CALDWELL, Kan. (KSNW) – The United States Department of Agriculture (USDA) is investing over $2.2 million in different infrastructure and economic development projects in rural Kansas. One of those projects is in Caldwell, a town of about 1,000 that is in desperate need of water system improvements.
Monday morning, the USDA Kansas Director for Rural Development, Christy Davis, announced that the USDA is investing $2,268,200 toward eight community projects across the state.
For the City of Caldwell, a $479,000 loan and a $512,000 grant will supplement previous funding for improvements to the water supply system. Funds already assigned to this project include a prior award from Rural Development’s Water and Waste Disposal Loan in the amount of $1,558,000 and a Kansas Department of Commerce-Community Development Block Grant in the amount of $600,000.
The City has already started with its 150,000-gallon water tower and 40,000-gallon clear well.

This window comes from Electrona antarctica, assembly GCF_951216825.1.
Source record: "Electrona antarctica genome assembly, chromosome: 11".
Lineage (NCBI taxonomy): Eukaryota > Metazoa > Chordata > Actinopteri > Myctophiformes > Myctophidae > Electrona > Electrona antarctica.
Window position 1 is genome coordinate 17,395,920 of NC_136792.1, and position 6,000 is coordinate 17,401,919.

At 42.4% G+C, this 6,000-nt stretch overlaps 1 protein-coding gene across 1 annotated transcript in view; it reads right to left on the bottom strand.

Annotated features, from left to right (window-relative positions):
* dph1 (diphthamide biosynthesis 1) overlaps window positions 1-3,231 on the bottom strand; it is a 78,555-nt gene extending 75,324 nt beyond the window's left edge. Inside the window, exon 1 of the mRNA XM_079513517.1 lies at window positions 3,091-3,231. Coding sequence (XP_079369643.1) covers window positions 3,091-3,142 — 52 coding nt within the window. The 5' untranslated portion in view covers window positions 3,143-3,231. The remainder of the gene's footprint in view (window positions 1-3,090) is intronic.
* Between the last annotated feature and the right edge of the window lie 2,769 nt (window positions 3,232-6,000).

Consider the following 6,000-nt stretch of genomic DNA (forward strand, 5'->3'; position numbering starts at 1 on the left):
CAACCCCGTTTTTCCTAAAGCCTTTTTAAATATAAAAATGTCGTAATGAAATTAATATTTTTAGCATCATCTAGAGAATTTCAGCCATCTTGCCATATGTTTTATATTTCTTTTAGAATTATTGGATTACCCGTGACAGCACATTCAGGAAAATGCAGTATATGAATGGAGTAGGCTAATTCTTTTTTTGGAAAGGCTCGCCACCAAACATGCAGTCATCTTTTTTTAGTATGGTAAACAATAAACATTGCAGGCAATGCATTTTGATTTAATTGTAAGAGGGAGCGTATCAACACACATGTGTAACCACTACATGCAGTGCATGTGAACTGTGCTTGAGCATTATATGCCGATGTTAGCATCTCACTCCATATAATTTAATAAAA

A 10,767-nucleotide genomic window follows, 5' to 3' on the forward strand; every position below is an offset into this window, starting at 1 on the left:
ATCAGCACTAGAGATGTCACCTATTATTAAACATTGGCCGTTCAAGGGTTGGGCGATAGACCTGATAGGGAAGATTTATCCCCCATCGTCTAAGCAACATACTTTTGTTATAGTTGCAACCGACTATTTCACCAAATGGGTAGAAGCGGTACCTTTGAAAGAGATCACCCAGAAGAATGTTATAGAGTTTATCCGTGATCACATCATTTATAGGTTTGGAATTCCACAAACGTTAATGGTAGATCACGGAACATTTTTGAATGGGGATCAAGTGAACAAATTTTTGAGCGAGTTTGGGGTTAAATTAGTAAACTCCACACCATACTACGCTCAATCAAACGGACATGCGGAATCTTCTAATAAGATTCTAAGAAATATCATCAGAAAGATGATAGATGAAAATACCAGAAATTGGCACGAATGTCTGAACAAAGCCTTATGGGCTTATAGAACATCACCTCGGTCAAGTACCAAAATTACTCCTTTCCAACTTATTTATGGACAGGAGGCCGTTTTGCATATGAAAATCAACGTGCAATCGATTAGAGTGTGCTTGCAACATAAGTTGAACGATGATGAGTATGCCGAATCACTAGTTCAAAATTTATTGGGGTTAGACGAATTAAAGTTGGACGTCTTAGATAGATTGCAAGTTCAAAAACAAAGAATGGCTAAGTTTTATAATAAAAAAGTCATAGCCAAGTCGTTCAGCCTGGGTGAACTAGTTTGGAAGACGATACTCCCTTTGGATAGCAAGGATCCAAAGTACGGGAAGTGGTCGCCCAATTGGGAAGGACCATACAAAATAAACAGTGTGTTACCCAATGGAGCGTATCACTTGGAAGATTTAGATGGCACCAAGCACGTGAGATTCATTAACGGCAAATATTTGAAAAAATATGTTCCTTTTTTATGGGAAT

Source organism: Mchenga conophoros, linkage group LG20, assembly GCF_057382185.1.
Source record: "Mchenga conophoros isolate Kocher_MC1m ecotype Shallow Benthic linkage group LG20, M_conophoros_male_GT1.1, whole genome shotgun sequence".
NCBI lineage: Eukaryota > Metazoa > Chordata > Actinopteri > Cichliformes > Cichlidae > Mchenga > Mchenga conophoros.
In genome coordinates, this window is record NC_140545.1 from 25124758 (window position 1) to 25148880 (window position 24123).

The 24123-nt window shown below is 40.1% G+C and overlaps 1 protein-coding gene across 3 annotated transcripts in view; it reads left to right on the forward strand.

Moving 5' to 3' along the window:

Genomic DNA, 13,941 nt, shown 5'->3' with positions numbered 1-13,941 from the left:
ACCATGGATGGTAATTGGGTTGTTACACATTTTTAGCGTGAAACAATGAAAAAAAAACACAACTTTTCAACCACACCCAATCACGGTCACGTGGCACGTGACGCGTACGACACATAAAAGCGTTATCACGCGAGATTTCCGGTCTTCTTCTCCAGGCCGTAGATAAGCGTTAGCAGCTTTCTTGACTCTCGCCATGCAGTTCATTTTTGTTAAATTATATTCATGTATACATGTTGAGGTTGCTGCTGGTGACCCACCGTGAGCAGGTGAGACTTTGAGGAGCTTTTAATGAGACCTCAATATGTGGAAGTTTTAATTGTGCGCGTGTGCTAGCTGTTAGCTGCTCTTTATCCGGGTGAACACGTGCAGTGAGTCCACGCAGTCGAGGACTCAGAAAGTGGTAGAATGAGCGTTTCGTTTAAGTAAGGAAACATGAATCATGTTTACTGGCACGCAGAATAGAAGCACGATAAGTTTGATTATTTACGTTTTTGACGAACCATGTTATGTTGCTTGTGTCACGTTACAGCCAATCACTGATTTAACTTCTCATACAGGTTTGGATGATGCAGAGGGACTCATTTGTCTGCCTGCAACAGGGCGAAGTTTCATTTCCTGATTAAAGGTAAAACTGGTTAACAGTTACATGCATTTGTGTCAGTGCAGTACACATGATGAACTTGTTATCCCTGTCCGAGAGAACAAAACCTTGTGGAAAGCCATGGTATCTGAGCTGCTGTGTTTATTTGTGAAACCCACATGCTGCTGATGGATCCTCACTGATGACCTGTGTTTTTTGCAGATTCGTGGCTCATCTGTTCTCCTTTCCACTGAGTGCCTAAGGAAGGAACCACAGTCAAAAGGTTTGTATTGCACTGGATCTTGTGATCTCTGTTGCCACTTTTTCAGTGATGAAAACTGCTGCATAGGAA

It’s much needed as many parts of Caldwell’s water system are around 100 years old.
“The state allows a certain percentage of water loss each year, and we just keep increasing, and a part of that is due to aging infrastructure,” said Caldwell Public Works Supervisor Josh Vanek.
That aging infrastructure is causing the clear well to leak, according to officials.
“We have been trying to repair that for years and look at the different options for that, and turned out we needed a whole new water system,” said Caldwell Finance Commissioner Jill Kuehny.
Kuehny said the community wants to see these replacements.
“This will replace the water system and quality coming into town and help us deal with our clear well leaks and issues. It will not replace the water pipes,” said Kuehny.
It’s just the start of years of upgrades to come for Caldwell.
“This has taken a huge budget relief pressure off of us to at least get our quality water resource in,” said Kuehny.
Once the new water tower is up and running with the clear well and new high-service pumping station, the old water tower will be torn down.
Next, the City will apply for funding to replace the water lines and move toward updating the sewage system.